## Representing motion

### Motion with constant velocity

Let us assume that a cart is moving with constant speed of 2 m/s in the positive x-direction and that at t = 0 it passes through the origin.
We can represent this motion in various ways.
We may use a formula and write

v =  ∆x/∆t,  xf - xi = v*(tf - ti).

If we choose our coordinate system so the cart is at position x = 0 at time t = 0, then x(t) = v*t.
We say that the position x increases linearly with the time t,  x = (2 m/s)*t.
We can construct the table below.

Time (t) Position (x)
1 s 2 m
2 s 4 m
3 s 6 m
4 s 8 m
5 s 10 m

Diagrams can also represent the motion.  One type of motion diagram is a ticker-tape diagram.  A stationary "ticker" makes a mark at regular time intervals.  A moving object drags a tape past the ticker, and a trail of marks is left on the tape.  For an object moving with uniform velocity the marks are spaced uniformly on the tape.

Link:  Ticker Tape Diagrams

A vector diagram can also describe the motion of our cart.  At evenly-spaced time intervals we depict the relative magnitude and direction of a vector quantity, such as the velocity.  For an object moving with uniform velocity, the vectors all have the same length and the same direction.

We may also represent the motion using a position versus time graph or a velocity versus time graph.  A position versus time for our cart is shown below.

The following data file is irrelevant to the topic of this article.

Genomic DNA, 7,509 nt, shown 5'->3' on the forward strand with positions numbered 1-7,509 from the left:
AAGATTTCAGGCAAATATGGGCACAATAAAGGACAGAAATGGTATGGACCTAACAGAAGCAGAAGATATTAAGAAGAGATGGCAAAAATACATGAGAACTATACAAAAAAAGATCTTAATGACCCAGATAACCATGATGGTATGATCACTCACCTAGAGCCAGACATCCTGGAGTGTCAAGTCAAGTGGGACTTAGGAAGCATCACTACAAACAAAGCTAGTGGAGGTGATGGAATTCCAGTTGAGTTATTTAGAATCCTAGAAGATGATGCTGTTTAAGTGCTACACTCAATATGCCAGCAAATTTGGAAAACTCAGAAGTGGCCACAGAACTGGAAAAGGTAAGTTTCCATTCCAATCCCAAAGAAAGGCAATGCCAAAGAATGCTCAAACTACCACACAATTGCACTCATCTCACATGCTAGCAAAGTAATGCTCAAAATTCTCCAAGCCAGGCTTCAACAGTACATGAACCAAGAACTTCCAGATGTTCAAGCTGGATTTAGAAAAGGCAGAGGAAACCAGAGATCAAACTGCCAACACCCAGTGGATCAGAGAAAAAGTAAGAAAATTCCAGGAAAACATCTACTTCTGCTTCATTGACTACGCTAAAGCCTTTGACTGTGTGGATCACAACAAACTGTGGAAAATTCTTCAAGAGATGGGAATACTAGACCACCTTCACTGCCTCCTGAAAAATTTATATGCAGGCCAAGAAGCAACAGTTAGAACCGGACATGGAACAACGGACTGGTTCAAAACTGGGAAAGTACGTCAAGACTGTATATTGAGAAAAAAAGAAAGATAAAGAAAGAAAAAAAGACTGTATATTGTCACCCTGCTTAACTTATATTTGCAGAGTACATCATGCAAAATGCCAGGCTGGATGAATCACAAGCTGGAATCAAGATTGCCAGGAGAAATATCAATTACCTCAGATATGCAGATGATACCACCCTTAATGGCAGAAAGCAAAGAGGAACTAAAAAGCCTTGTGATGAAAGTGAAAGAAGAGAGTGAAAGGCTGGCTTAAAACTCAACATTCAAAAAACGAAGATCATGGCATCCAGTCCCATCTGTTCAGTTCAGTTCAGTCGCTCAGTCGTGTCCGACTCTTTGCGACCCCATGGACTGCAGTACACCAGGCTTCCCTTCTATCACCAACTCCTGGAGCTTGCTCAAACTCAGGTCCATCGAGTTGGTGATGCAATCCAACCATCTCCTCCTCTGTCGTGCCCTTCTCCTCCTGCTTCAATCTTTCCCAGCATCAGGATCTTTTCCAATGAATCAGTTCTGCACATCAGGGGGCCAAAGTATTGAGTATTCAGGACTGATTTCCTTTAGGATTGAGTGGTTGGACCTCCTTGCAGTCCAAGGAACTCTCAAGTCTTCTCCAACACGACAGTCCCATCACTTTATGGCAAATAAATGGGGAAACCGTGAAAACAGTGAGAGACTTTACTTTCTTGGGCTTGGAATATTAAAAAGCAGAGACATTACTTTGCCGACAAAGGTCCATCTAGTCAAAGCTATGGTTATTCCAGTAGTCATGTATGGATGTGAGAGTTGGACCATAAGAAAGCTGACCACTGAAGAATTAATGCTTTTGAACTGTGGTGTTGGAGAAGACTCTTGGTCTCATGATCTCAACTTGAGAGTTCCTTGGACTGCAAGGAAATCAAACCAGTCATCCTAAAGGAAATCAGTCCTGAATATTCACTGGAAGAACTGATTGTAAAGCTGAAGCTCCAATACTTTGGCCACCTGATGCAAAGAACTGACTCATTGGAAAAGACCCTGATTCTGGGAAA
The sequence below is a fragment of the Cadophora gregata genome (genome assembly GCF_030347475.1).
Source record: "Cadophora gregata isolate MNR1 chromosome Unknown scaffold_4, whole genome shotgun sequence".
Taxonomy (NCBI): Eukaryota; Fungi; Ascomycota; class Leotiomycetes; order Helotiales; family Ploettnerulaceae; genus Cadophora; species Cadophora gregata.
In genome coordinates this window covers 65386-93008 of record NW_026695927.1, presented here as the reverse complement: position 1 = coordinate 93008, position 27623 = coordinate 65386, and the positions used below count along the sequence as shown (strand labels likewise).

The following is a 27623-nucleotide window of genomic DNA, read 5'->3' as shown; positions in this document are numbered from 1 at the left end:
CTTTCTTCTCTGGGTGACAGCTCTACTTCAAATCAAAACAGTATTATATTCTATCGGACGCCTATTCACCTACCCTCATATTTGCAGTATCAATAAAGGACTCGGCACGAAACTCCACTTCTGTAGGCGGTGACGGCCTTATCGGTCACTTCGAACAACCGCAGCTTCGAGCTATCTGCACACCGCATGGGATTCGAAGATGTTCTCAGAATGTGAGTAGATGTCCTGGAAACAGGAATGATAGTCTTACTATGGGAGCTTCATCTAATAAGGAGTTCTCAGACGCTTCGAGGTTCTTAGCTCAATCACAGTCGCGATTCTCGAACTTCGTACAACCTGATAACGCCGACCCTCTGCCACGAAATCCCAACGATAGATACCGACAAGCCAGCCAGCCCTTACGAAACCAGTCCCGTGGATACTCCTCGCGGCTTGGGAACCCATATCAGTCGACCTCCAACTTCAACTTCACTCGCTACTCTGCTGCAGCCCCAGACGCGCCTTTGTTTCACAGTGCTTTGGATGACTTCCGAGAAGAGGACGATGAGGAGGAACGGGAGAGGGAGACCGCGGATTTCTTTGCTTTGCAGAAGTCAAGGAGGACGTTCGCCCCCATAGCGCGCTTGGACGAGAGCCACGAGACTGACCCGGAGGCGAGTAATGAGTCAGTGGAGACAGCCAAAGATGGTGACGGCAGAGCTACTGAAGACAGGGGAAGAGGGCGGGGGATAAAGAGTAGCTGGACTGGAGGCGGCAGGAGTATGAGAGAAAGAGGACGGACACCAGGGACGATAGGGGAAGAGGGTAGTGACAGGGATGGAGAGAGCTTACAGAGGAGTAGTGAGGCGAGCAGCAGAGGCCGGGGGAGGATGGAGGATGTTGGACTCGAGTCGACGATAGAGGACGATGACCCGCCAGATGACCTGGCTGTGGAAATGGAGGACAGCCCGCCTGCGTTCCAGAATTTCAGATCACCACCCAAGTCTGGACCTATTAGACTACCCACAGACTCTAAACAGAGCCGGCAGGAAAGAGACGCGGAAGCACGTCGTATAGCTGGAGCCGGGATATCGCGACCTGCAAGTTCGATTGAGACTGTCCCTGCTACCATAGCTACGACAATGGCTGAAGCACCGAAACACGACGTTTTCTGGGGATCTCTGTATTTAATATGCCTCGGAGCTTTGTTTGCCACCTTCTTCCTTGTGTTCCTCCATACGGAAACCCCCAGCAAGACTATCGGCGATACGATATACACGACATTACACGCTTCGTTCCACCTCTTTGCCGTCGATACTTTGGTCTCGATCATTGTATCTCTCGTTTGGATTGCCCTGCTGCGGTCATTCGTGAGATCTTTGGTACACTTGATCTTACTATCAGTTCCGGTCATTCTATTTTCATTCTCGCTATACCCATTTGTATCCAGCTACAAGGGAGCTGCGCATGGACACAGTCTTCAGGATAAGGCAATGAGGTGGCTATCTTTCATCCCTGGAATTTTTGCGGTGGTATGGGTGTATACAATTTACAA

The instantaneous velocity v(t) = dx/dt is equal to the slope of the position versus time graph at time t.

For motion with uniform velocity in one dimension the position versus time graph is a straight line.  The slope dx/dt of this straight line is equal to v.  The velocity versus time graph yields a straight line with zero slope.  A velocity versus time graph for our cart is shown below.

#### Problem:

At t = 1 s, a particle moving with constant velocity is located at x = -3 m, and at t = 6 s the particle is located at x = 5 m.
(a) From this information, plot the position as a function of time.
(b) Determine the velocity of the particle from the slope of this graph.
Solution:
(a) When the velocity is constant, the instantaneous velocity is equal to the average velocity.
The position versus time graph is a straight line, and the slope of this line is equal to v.

(b) The average velocity of the particle is
v = (xf - xi)/(tf - ti) = (5 m - (-3m))/(6s - 1 s) = (8/5) m/s.

### Motion with non-uniform velocity

When an object moving in one dimension is accelerating, then

• on a ticker tape diagram the marks are NOT spaced uniformly,
• in a vector diagram the velocity vectors do NOT all have the same length and direction,
• the position versus time graph is NOT a straight line,
• the velocity versus time graph is NOT a straight line with zero slope.

### Motion with constant acceleration in one dimension

Let us assume at t = 0 a cart is leaving the origin with zero initial velocity and constant acceleration of 2 m/s2 in the positive x-direction.  Then

a =  ∆v/∆t,  vf - vi = a*(tf - ti).

If the cart has velocity v = 0 at time t=0, then

v(t) = a*t.

We may say that v increases linearly with the time t, v= (2 m/s2)t.
We can construct the table below.

t vx
1 s 2 m/s
2 s 4 m/s
3 s 6m/s
4s 8 m/s
5 s 10 m/s

A velocity versus time graph for the cart is shown below.
The instantaneous acceleration a(t) = ddv/dt is equal to the slope of the velocity versus time graph at time t.

For motion with constant acceleration in one dimension the velocity versus time graph is a straight line.  The slope of this straight line yields a.
The acceleration versus time graph yields a straight line with zero slope.

Note:  When representing motion using a graph, make sure you label the axes properly.  When presented with a motion graph first look at the axes to identify what is plotted.